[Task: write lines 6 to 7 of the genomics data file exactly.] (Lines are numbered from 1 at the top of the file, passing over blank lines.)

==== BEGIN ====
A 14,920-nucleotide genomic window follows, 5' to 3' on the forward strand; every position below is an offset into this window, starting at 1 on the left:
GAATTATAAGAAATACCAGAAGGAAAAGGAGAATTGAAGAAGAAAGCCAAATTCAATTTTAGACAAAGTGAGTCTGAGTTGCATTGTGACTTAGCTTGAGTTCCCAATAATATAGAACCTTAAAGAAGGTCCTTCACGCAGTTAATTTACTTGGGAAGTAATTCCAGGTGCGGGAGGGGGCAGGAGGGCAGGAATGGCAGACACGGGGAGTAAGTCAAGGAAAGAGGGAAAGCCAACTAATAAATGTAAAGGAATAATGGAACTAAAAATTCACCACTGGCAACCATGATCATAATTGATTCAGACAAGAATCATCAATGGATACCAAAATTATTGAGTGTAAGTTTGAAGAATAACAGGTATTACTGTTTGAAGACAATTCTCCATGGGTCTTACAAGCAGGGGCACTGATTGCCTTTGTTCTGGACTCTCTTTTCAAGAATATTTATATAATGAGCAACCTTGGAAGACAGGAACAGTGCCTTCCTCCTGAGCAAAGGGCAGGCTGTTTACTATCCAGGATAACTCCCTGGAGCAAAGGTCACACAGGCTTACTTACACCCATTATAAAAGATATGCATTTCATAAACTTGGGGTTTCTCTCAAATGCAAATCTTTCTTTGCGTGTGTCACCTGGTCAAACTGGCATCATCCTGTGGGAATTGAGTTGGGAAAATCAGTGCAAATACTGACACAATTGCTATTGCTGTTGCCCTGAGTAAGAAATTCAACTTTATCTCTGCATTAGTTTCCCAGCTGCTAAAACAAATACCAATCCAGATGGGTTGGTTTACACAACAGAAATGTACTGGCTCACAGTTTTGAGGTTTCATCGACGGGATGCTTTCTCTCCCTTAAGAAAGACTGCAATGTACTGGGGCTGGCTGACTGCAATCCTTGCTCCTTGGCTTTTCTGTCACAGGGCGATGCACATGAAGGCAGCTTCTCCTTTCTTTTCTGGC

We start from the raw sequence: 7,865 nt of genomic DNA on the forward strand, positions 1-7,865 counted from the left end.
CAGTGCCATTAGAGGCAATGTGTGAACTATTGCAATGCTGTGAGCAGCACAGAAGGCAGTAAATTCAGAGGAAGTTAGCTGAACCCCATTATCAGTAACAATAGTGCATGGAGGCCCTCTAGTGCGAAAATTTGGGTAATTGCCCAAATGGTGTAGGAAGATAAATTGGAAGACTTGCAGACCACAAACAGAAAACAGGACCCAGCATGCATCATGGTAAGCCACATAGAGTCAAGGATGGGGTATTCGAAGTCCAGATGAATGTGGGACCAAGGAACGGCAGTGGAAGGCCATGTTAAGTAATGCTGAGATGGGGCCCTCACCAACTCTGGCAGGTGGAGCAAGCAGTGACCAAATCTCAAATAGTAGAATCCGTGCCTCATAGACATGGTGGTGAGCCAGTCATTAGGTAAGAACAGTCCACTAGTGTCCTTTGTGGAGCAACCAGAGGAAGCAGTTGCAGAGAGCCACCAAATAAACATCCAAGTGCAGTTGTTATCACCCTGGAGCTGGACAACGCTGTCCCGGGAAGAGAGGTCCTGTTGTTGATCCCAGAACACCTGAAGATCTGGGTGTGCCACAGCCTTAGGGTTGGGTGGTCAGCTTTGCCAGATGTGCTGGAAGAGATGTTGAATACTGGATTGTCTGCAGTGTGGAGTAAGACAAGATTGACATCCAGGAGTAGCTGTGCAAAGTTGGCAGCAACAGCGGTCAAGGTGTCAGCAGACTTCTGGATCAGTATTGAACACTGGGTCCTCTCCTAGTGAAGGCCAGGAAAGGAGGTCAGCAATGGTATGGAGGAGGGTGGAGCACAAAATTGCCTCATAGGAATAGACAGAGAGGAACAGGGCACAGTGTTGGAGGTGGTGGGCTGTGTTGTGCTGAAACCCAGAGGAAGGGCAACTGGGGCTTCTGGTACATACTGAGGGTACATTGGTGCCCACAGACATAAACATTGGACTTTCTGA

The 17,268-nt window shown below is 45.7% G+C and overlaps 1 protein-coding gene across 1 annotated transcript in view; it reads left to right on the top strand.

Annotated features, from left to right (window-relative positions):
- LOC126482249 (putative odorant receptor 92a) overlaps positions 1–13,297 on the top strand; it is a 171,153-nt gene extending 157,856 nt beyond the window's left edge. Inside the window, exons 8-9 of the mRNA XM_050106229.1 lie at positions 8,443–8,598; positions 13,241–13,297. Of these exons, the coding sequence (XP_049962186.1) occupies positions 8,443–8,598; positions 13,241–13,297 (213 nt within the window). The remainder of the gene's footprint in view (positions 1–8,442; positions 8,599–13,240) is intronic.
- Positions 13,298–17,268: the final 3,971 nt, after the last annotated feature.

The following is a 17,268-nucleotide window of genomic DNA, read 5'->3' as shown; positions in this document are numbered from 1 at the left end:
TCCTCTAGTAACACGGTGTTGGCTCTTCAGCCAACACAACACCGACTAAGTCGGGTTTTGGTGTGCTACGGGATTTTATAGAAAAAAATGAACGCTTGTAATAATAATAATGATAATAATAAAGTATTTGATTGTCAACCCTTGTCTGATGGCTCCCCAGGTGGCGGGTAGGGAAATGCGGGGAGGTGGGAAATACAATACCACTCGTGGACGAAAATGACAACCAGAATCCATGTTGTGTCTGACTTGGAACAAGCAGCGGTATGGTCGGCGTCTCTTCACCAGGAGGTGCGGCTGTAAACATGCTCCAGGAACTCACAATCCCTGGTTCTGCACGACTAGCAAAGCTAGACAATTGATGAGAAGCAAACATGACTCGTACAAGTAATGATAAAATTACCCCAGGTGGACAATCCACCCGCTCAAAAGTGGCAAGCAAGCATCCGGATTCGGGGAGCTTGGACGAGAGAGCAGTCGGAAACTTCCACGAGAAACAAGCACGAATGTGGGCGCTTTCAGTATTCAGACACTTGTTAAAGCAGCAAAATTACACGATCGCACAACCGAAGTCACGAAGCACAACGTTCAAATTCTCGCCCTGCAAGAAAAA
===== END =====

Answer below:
Annotated features, from left to right (window-relative positions):
- LOC126482249 (putative odorant receptor 92a) overlaps positions 1–13,297 on the top strand; it is a 171,153-nt gene extending 157,856 nt beyond the window's left edge. Inside the window, exons 8-9 of the mRNA XM_050106229.1 lie at positions 8,443–8,598; positions 13,241–13,297. Of these exons, the coding sequence (XP_049962186.1) occupies positions 8,443–8,598; positions 13,241–13,297 (213 nt within the window). The remainder of the gene's footprint in view (positions 1–8,442; positions 8,599–13,240) is intronic.